Anyone who has used an Australian airport already knows what the problem is. You encounter it before you've even arrived. You go through it every single time. It's unavoidable.
Of course, this problem isn't the only one. There are plenty of complaints you could make about the terminals across the country. These are venues where the wishes of the clients (aka, the air passengers) seem to have been put last, where new shops and other places to spend money are trumpeted as progress, where hassles and discomfort are part of accepted practice.
It's only once you fly to Asia that you realise how things at airports could be. You go to Singapore's Changi and discover that, as well as all the new shops, there are facilities people can use to actually make their experience there more pleasurable, things like butterfly gardens and rooftop pools and live sport playing on a giant screen. Or you go to Seoul-Incheon and discover a golf driving range and a world-class museum.
Queuing time at these airports is minimal. Security is tight but efficient. You're in and out of there with the minimum of fuss.
That's what people really want in an airport. Failing that though, most of us would just accept somewhere that is relatively cheap and easy to get to. And that's the problem in Australia; that's where most of our airports are letting us down.
There was a great story in The Sydney Morning Herald on the weekend about getting to and from the airport in Sydney. This is one of only two cities in Australia with a rail link to the airport, and yet the cost of that link is so spectacularly high as to render it almost unusable. At up to $17 per person in peak hour to take the train from Central Station to the domestic or international terminals, it's far cheaper to take an Uber if you have more than one person. Even if you're on your own, it's close.
And you see the results of that disincentive to take the train every time you visit Sydney airport. There are huge queues of cars these days just to get dropped off, particularly at the international terminal. Traffic stretches down the road in either direction at busy times in the early morning.
We've got to the point where travellers are looking for sneaky ways in now, to get around the huge "access fee" that rail passengers are forced to pay, and the queues that everyone in taxis and Ubers will be experiencing. People are taking the train to nearby Wolli Creek and walking the rest of the way. And this should be Australia's flagship airport.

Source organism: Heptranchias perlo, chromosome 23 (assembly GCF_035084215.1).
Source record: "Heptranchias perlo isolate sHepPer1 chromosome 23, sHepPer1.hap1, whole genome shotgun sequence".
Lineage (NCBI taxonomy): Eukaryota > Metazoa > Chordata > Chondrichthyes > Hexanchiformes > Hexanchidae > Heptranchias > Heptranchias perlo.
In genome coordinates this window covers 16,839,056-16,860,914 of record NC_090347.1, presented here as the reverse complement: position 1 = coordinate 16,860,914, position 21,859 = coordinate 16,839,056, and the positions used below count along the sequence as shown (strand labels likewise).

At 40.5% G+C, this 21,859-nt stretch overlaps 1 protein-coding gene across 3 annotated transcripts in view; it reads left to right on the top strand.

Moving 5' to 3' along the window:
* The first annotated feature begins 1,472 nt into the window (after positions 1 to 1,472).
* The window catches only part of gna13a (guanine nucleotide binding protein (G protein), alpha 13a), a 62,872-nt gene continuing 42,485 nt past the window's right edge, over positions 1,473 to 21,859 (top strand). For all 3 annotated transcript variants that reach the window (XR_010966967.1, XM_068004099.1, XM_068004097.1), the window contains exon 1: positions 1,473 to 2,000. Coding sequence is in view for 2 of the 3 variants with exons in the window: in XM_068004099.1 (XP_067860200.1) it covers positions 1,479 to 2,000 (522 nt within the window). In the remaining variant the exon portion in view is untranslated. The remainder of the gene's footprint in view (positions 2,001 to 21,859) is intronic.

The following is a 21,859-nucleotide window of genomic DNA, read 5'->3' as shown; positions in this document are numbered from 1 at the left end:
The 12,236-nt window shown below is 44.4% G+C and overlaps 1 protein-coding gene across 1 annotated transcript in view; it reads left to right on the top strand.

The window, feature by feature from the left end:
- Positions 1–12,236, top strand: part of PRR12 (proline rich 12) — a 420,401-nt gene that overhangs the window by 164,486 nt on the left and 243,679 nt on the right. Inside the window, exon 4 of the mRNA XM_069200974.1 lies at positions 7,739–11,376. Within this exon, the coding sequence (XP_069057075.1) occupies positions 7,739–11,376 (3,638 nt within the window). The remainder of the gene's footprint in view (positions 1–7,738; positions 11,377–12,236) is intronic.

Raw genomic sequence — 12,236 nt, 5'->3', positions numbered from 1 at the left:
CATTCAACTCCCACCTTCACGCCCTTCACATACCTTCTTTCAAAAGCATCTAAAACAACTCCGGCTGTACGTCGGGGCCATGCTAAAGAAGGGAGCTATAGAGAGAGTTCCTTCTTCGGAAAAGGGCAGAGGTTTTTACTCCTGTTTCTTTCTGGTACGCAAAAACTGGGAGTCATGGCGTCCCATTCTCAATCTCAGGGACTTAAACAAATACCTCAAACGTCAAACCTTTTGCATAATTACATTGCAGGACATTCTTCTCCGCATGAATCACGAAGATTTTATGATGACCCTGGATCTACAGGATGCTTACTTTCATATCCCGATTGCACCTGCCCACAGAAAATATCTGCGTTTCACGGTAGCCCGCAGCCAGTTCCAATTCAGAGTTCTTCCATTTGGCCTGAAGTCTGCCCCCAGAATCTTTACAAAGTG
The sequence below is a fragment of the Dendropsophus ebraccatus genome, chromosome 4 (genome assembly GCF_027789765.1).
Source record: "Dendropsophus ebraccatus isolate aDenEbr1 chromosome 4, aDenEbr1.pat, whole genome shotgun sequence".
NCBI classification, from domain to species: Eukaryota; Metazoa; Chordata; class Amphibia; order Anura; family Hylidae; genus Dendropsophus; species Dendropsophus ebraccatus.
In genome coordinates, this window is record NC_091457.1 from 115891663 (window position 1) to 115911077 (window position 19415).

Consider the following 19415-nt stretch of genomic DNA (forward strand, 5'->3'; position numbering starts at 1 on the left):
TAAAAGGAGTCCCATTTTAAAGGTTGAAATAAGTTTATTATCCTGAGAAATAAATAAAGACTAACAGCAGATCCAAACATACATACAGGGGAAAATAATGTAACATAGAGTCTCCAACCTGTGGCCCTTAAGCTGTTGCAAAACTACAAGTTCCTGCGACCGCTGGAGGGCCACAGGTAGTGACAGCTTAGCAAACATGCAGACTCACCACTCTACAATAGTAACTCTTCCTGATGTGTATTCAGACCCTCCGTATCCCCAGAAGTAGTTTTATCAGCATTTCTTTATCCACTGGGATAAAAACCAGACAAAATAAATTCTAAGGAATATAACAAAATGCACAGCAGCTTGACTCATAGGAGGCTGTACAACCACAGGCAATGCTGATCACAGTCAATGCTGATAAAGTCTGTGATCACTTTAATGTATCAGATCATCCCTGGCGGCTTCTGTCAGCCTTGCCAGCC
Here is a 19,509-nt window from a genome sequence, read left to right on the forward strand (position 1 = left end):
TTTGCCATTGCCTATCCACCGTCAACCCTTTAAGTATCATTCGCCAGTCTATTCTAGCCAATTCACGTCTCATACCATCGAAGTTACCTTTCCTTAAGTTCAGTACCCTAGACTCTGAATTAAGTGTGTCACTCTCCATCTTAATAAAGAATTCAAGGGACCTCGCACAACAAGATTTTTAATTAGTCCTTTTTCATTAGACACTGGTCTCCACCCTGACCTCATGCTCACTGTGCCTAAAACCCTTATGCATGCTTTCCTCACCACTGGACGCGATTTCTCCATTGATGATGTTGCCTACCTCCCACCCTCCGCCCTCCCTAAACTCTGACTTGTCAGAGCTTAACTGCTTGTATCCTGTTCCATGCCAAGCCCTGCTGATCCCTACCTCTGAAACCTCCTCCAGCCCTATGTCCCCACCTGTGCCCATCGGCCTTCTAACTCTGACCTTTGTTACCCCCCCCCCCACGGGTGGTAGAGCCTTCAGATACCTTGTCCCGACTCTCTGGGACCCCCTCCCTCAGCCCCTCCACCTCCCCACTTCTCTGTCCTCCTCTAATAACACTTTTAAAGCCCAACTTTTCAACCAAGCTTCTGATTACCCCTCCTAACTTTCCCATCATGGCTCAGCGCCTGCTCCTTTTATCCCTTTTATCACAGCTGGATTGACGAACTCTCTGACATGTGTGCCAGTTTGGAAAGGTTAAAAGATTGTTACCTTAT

And though Sydney seems to be the worst offender, it's not as if many of the rest of Australia's airports are any better. Brisbane at least has a rail link, which at $15 for a 22-minute, 18-kilometre journey from the city is not too horrendously priced (Central to the airport in Sydney is half that distance, but costs more).
Melbourne's airport, meanwhile, in Tullamarine, is notoriously expensive and difficult to access. There's no rail link, leaving passengers at the mercy of taxis, Ubers and the Skybus. The cheapest of those transport options, Skybus, is $19 each way (unless you want to spend more than an hour getting to Tullamarine from the city on regular public transport). Taxis are more than $55 each way, while an Uber will be more than $40.
Politicians have talked of vague plans for an airport rail link in Melbourne, but there's nothing concrete just yet – at best it seems it will take at least a decade.
In Hobart, an airport shuttle will cost you $19. In Perth, the domestic and international terminals are a crazy 9 kilometres apart, and there are very limited public transport options for getting into the city. The Gold Coast's airport is not even really in the Gold Coast.
Adelaide Airport, at least, is close to the city, and it doesn't cost too much to access Canberra's terminal.
For a nation of travellers though, we seem to have to put up with some fairly average conditions in which to do that travel. Pretty much every major airport in Australia has some sort of access issue, and by far the two busiest – Sydney and Melbourne, which between them host the world's second-busiest air route – are also by far the most expensive and problematic.
Airport owners and designers seem to think we want more shops and restaurants at these places, fancy-looking facilities that peddle all of the mod-cons. Those are the things they boast about improving.
But surely what travellers actually want is ease of access. They want something that mirrors Hong Kong or Kuala Lumpur – airports with fast, frequent and affordable rail links that make travel just that little bit easier.
Solve that, and then we can think about the shops.
Do you think Australia's airports are difficult to access? Should Sydney's rail link be cheaper? Should Melbourne have better public transport? What is Australia's best airport?